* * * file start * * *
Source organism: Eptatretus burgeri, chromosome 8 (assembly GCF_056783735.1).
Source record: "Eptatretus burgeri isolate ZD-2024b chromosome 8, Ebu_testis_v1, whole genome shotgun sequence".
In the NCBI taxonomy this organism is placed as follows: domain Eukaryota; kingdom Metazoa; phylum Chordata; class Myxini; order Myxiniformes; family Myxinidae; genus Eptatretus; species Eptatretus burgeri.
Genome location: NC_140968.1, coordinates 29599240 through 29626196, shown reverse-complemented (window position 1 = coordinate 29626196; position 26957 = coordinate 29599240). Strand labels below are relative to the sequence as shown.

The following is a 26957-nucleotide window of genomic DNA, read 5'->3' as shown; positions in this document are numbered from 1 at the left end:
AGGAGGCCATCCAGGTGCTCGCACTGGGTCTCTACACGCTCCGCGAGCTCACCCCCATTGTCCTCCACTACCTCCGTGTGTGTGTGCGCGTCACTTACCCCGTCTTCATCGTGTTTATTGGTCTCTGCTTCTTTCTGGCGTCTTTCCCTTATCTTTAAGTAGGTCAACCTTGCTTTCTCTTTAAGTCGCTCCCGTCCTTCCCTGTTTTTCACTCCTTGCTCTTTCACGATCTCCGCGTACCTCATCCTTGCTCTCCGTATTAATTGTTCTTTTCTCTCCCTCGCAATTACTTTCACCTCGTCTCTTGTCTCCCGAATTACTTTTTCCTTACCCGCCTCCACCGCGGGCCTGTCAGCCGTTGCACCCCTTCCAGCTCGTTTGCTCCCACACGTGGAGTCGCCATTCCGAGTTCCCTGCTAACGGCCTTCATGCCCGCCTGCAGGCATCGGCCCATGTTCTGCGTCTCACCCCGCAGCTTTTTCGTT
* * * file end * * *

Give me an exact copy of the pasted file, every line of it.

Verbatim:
Source organism: Eptatretus burgeri, chromosome 8 (assembly GCF_056783735.1).
Source record: "Eptatretus burgeri isolate ZD-2024b chromosome 8, Ebu_testis_v1, whole genome shotgun sequence".
In the NCBI taxonomy this organism is placed as follows: domain Eukaryota; kingdom Metazoa; phylum Chordata; class Myxini; order Myxiniformes; family Myxinidae; genus Eptatretus; species Eptatretus burgeri.
Genome location: NC_140968.1, coordinates 29599240 through 29626196, shown reverse-complemented (window position 1 = coordinate 29626196; position 26957 = coordinate 29599240). Strand labels below are relative to the sequence as shown.

The following is a 26957-nucleotide window of genomic DNA, read 5'->3' as shown; positions in this document are numbered from 1 at the left end:
AGGAGGCCATCCAGGTGCTCGCACTGGGTCTCTACACGCTCCGCGAGCTCACCCCCATTGTCCTCCACTACCTCCGTGTGTGTGTGCGCGTCACTTACCCCGTCTTCATCGTGTTTATTGGTCTCTGCTTCTTTCTGGCGTCTTTCCCTTATCTTTAAGTAGGTCAACCTTGCTTTCTCTTTAAGTCGCTCCCGTCCTTCCCTGTTTTTCACTCCTTGCTCTTTCACGATCTCCGCGTACCTCATCCTTGCTCTCCGTATTAATTGTTCTTTTCTCTCCCTCGCAATTACTTTCACCTCGTCTCTTGTCTCCCGAATTACTTTTTCCTTACCCGCCTCCACCGCGGGCCTGTCAGCCGTTGCACCCCTTCCAGCTCGTTTGCTCCCACACGTGGAGTCGCCATTCCGAGTTCCCTGCTAACGGCCTTCATGCCCGCCTGCAGGCATCGGCCCATGTTCTGCGTCTCACCCCGCAGCTTTTTCGTT